If you are limited to the inefficient linear shaker configuration, your next task will be to try to figure out what the best number of coils is to try to optimize this. You are constrained on what gauge of wire to use, right? How many turns of wire will give you a few Ohms of resistance? Why is that important?
 
  • #3
rugerts said:
I have a school project where I’m supposed to design a hand shake flashlight using AWG 34 copper wire, a niobium cylindrical magnet, hard paper (sort of like cardboard), and a red LED. The goal’s to get the red LED to light.

My teacher gave some hints
BTW, there is a serious flaw in the materials list that you have been given. There are other small flaws, like the lack of a storage capacitor, but there is something else that is missing from the design specification that can cause some potential designs to blow up the LED. Do you have any thoughts about what that issue may be? Be sure to read through typical LED datasheets to look for the clues about this... :smile:
 
  • #4
berkeman said:
I think it will be hard to calculate much here from first principles, unfortunately. Do you have the magnet and some wire already? It may be useful to try some experiments to start to box in this problem.

The moving magnet in a cylindrical coil is an inferior generator, unfortunately. Something more like a conventional rotating generator configuration us much more efficient. Can you comment on why that is?

If you are limited to the inefficient linear shaker configuration, your next task will be to try to figure out what the best number of coils is to try to optimize this. You are constrained on what gauge of wire to use, right? How many turns of wire will give you a few Ohms of resistance? Why is that important?
Yes, unfortunately I'm limited to the linear shaker for now.
Yeah, I guess there's quite a few things flawed in the experiment, but I don't get to make up the rules here so I'll make do with what I'm given.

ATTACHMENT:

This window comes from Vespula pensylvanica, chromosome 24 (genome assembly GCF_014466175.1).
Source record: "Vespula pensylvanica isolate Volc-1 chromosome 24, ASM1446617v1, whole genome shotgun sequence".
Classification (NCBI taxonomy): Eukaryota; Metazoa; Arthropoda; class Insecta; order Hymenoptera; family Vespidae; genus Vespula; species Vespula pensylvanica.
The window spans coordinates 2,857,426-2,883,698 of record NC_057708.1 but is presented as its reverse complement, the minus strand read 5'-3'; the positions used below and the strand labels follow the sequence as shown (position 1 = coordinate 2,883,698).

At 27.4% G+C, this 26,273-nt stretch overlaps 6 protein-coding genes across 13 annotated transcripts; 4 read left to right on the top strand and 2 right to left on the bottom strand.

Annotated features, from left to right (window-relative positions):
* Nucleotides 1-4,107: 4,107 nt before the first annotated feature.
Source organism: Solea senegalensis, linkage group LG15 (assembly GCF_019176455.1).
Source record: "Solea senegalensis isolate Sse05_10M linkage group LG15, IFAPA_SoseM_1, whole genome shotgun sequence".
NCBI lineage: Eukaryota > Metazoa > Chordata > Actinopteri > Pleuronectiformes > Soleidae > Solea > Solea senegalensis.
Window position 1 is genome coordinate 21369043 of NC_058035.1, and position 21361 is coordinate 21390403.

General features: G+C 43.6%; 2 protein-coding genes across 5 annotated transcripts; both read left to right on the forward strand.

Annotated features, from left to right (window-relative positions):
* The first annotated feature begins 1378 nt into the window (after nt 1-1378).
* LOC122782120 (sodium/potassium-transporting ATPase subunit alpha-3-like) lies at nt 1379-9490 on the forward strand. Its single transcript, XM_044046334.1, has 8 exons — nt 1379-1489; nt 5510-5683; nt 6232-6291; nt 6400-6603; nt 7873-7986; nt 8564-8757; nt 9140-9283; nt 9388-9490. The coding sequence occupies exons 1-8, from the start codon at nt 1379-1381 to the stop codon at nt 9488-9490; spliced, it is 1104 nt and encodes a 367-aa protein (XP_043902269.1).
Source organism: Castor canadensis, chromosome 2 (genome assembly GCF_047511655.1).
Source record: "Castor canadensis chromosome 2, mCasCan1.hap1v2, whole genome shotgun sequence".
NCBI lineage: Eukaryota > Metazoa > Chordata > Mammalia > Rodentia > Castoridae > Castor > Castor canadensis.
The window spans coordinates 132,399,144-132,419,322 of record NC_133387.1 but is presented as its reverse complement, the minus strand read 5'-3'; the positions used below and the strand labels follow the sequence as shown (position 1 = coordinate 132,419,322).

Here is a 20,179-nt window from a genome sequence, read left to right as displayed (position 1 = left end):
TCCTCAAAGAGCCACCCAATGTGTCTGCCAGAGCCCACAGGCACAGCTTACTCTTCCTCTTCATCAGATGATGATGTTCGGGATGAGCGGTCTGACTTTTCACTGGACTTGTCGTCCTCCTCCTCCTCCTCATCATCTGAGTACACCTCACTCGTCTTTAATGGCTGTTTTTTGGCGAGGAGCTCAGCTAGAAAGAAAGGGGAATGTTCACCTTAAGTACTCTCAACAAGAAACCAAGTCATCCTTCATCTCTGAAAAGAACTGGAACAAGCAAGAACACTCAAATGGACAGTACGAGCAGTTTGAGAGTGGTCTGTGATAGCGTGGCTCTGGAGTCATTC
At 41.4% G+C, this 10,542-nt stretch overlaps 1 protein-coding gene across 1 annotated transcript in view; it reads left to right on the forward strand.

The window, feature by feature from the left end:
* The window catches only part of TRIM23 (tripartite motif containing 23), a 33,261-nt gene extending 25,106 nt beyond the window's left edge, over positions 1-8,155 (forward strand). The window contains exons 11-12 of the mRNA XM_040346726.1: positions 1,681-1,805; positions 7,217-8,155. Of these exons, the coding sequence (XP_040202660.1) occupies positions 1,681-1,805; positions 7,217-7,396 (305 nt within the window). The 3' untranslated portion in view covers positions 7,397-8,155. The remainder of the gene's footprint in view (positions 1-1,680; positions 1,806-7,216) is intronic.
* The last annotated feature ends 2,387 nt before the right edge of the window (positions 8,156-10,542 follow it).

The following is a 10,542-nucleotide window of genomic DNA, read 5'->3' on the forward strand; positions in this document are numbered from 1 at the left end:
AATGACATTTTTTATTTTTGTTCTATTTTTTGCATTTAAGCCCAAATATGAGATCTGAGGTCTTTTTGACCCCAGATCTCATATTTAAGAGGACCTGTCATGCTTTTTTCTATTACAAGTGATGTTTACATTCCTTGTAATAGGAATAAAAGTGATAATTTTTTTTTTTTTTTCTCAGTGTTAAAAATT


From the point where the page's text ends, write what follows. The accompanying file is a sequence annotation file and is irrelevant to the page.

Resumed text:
The resistance will play an important role here so that I don't blow out the LED like you said. But, it can't be too high, otherwise the LED won't light, correct? I believe I'll be using Faraday's Law to find the number of turns, N, the coil should have.
 
  • #5
rugerts said:
The resistance will play an important role here so that I don't blow out the LED like you said.
The resistance won't be important in preventing the LED failure. It's important as part of maximizing the power transfer to the LED.
rugerts said:
I believe I'll be using Faraday's Law to find the number of turns, N, the coil should have.
The problem with that is you don't know the flux from the magnet very well. You may be able to estimate it, though. Show us your initial calcs and we can comment on them. :smile:
 
  • #6
berkeman said:
The resistance won't be important in preventing the LED failure. It's important as part of maximizing the power transfer to the LED.

The problem with that is you don't know the flux from the magnet very well. You may be able to estimate it, though. Show us your initial calcs and we can comment on them. :smile:
https://imgur.com/a/YZMmnIq
So, I'm a little stuck here. I can't see how the resistance comes into play, or how I might solve for this magnetic field. Any tips?
 
  • #7
rugerts said:
https://imgur.com/a/YZMmnIq